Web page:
What Can You Do With a Sociology Degree?

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We humans are social beings, naturally gravitating toward one another. Whether it’s enjoying an intimate dinner with someone we love, gathering for a neighborhood block party, or settling in shoulder to shoulder with 50,000 fellow fans to cheer on our favorite sports team, we love to be around others. In fact, it’s our ability to gather, socialize, and communicate that’s landed us on top of the food chain. From the invention of the printing press in 1440 to the telegraph in 1830 to the telephone in 1876, we’ve been finding ways to communicate and socialize with one another on a larger scale for hundreds of years.

Today, our need to socialize has extended to the digital realm, with platforms like Facebook, Instagram, Twitter, Snap Chat and more providing us with even more opportunities to get in touch and keep in touch with one another.

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What is Sociology?  – Understanding the Science of Society

No surprise here, sociology is one of the social sciences (along with anthropology, social psychology, political science, and economics). First coined by Auguste Compte in the 1830s, sociology, in its simplest form, is the scientific study of society. The study of sociology encompasses social relationships, social interactions, and culture, which include the causes of human behavior and how groups and societies shape behaviors.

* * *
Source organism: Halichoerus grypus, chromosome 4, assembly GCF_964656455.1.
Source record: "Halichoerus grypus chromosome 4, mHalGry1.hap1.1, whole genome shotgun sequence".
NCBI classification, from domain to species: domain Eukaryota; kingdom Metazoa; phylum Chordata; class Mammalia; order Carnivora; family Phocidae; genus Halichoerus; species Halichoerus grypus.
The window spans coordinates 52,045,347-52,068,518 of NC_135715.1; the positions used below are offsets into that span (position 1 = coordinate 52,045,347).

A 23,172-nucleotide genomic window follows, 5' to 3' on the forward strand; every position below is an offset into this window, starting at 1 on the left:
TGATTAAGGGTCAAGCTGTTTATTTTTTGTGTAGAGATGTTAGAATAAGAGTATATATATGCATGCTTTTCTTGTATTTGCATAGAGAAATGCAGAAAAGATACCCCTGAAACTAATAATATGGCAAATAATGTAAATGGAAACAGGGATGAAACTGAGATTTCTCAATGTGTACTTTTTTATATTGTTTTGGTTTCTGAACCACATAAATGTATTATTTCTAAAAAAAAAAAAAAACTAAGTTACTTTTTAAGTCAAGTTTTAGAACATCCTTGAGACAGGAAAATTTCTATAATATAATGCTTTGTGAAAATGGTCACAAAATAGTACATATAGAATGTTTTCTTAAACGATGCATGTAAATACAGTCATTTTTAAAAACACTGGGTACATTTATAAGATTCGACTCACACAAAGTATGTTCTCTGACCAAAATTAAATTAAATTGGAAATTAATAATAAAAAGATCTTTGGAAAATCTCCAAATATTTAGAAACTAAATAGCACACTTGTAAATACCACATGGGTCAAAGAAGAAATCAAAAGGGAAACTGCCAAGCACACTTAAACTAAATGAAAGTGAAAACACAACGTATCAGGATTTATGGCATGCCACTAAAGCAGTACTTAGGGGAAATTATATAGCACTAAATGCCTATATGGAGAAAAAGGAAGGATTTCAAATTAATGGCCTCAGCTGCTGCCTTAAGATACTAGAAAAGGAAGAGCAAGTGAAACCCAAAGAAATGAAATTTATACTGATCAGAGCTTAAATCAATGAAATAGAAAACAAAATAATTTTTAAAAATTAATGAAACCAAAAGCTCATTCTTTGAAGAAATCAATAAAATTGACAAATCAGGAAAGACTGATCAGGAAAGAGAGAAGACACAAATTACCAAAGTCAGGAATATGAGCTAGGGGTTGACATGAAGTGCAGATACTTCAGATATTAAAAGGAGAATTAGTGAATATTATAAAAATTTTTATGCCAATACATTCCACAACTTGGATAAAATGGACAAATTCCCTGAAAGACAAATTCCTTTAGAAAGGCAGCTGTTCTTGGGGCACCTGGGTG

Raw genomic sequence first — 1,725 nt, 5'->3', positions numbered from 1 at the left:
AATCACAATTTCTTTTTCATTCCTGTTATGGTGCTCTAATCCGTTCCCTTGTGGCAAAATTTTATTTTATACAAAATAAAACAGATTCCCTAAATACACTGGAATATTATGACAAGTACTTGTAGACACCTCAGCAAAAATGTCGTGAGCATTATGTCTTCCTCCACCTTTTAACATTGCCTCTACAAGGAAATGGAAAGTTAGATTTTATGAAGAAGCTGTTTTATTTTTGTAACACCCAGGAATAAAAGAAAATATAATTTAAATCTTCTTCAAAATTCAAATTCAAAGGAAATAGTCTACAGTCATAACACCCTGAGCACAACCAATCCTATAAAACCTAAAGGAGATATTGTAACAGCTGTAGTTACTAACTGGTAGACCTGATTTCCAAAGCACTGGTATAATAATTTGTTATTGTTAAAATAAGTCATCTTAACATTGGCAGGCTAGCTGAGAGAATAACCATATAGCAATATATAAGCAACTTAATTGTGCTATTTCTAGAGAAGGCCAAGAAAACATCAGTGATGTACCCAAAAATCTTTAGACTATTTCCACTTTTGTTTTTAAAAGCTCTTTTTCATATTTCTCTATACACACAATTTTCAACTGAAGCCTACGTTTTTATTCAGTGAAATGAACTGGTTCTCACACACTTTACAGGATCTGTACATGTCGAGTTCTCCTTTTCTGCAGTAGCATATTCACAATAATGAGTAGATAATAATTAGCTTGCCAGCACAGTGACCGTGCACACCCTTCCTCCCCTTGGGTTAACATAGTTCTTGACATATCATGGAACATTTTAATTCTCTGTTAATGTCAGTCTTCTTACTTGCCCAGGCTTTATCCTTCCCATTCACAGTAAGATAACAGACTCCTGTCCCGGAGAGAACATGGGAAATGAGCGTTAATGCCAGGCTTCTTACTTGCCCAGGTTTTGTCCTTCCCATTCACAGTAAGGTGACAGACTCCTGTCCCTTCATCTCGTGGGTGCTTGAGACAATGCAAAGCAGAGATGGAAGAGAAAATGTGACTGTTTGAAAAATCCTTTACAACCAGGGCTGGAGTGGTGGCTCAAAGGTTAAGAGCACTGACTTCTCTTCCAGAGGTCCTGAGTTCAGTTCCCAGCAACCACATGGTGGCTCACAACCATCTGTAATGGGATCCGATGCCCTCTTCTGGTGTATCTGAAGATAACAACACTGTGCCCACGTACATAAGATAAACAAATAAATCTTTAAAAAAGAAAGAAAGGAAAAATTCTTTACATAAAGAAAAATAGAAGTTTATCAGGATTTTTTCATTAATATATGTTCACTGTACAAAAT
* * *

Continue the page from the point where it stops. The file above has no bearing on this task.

Any type of interaction between two people can be considered social, so sociology includes the study of the behavior of people, from the smallest gatherings to the largest crowds and assemblies. This means that the study and practice of sociology is among the broadest and farthest reaching, ranging from the micro-level to the macro-level.

Just some of the concepts studied in sociology include:

  • Education
  • Health
  • Crime
  • Poverty
  • Families, population
  • Gender, racial, and ethnic relations